This blog was written by Richard Eyre and Raahema Siddiqui of Delivery Associates, an RTI subcontractor on the USAID-funded All Children Reading-Asia (ACR-Asia) task order under which the work described in this article was conducted.

High-quality education can be transformational, both for individuals and whole societies. But during the last few years, there has been an increasing awareness in the education development sector that promoting specific education interventions—or even helping countries to implement those interventions with fidelity— is often not sufficient to yield lasting, transformative results.

Why? Because unless development activities also strengthen the implementation capacity of the system within which they are working, their impact is likely to be a limited, one-time solution to a discrete problem.

For instance, an activity might introduce a new approach to reading instruction, but it does not automatically mean that local and national leaders will be able to:

  • Sustain the approach beyond the lifetime of the support provided by the activity.
  • Problem-solve if the initial impact of the approach starts to fade.
  • Scale the approach to more schools and districts.
  • Implement an equivalent strategy for a different subject or phase of education.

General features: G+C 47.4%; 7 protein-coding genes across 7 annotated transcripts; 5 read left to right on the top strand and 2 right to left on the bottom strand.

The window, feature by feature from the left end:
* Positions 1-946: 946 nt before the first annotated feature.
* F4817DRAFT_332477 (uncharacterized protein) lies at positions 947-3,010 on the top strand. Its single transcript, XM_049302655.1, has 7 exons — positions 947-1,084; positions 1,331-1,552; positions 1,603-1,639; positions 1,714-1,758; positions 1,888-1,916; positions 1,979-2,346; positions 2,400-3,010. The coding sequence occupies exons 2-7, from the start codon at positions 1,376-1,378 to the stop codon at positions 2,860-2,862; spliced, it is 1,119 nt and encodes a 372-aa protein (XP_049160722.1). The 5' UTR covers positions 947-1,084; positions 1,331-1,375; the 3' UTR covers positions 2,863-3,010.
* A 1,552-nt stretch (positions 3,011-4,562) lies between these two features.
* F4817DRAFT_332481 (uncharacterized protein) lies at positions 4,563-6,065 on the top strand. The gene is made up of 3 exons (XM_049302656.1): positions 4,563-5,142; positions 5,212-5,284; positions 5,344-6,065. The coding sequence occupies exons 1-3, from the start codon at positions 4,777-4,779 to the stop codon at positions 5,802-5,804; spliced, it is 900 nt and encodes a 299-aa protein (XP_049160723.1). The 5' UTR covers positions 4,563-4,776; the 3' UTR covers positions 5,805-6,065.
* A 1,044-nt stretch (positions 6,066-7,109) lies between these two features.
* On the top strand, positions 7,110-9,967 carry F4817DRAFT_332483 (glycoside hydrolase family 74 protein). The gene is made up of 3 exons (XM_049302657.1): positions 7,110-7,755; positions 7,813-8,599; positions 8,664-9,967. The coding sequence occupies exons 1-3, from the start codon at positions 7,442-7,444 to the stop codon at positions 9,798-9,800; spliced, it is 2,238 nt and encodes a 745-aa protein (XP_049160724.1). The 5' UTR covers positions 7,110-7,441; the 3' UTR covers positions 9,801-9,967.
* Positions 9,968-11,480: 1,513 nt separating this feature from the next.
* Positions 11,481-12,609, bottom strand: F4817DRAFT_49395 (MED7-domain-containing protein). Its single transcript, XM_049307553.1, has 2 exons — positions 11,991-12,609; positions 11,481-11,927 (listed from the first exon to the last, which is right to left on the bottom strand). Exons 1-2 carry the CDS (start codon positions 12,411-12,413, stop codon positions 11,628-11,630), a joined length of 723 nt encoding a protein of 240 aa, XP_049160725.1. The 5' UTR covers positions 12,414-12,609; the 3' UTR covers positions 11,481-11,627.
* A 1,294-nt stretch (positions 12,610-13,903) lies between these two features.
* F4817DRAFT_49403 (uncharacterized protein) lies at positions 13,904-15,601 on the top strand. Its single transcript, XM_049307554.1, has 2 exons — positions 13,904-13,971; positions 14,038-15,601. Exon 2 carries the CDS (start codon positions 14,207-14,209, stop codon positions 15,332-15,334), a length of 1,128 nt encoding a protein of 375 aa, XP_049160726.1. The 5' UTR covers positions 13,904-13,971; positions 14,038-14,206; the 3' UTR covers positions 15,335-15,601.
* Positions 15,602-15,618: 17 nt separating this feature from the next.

The skills and behaviors required to achieve those things have to be intentionally built through a process of “systems strengthening.”

The recently published USAID Systems Strengthening Review documented how USAID-funded activities have helped to strengthen implementation capacity in education systems across Asia. One particularly insightful example of systems strengthening was observed in Cambodia, which the Review explored as part of a Deep-Dive Case Study.

A Sequence of Education Systems Strengthening

Starting in 2017, USAID launched three successive Activities with the aim of improving early grade reading skills of children in Cambodia, each with its own key objectives:

  1. All Children Reading (ACR): Uniting relevant implementing partners and development partners together to pilot a national program for early grade reading
  2. All Children Learning (ACL): Building on the work of ACR to “solidify it as a national program”
  3. Inclusive Primary Education Activity (IPEA): Supporting the government to scale the program across the country.

These Activities strengthened the ability of Cambodia’s education system to implement effective reforms in a number of specific respects.

Setting education goals and reform strategy in Cambodia

  • Defining clear goals. The sequence of Activities in Cambodia helped the system evolve its approach to education reform, moving beyond counting inputs and outputs towards an increasing focus on student reading outcomes. As of now, the Education Strategic Plan 2019-2023 of the Ministry of Education, Youth and Sports (MoEYS) states that it aspires to improve learning outcomes for students and implement the model of early grade reform across the country.